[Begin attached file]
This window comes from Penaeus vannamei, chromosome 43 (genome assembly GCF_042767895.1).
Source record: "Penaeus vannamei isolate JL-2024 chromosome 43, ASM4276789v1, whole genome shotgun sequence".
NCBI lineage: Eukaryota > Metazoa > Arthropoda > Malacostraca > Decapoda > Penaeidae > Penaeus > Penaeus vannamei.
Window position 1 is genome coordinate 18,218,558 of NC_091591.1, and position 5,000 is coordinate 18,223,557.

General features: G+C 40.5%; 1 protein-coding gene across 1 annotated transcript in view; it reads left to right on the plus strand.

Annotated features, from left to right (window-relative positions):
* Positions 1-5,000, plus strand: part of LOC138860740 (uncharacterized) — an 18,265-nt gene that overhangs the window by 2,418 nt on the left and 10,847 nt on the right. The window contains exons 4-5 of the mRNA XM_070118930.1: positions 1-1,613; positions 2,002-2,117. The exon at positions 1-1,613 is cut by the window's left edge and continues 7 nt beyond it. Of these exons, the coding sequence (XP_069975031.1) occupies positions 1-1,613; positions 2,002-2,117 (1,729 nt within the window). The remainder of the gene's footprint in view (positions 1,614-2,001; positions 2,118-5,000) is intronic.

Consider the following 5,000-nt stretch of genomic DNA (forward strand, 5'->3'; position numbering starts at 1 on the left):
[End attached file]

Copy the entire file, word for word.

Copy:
This window comes from Penaeus vannamei, chromosome 43 (genome assembly GCF_042767895.1).
Source record: "Penaeus vannamei isolate JL-2024 chromosome 43, ASM4276789v1, whole genome shotgun sequence".
NCBI lineage: Eukaryota > Metazoa > Arthropoda > Malacostraca > Decapoda > Penaeidae > Penaeus > Penaeus vannamei.
Window position 1 is genome coordinate 18,218,558 of NC_091591.1, and position 5,000 is coordinate 18,223,557.

General features: G+C 40.5%; 1 protein-coding gene across 1 annotated transcript in view; it reads left to right on the plus strand.

Annotated features, from left to right (window-relative positions):
* Positions 1-5,000, plus strand: part of LOC138860740 (uncharacterized) — an 18,265-nt gene that overhangs the window by 2,418 nt on the left and 10,847 nt on the right. The window contains exons 4-5 of the mRNA XM_070118930.1: positions 1-1,613; positions 2,002-2,117. The exon at positions 1-1,613 is cut by the window's left edge and continues 7 nt beyond it. Of these exons, the coding sequence (XP_069975031.1) occupies positions 1-1,613; positions 2,002-2,117 (1,729 nt within the window). The remainder of the gene's footprint in view (positions 1,614-2,001; positions 2,118-5,000) is intronic.

Consider the following 5,000-nt stretch of genomic DNA (forward strand, 5'->3'; position numbering starts at 1 on the left):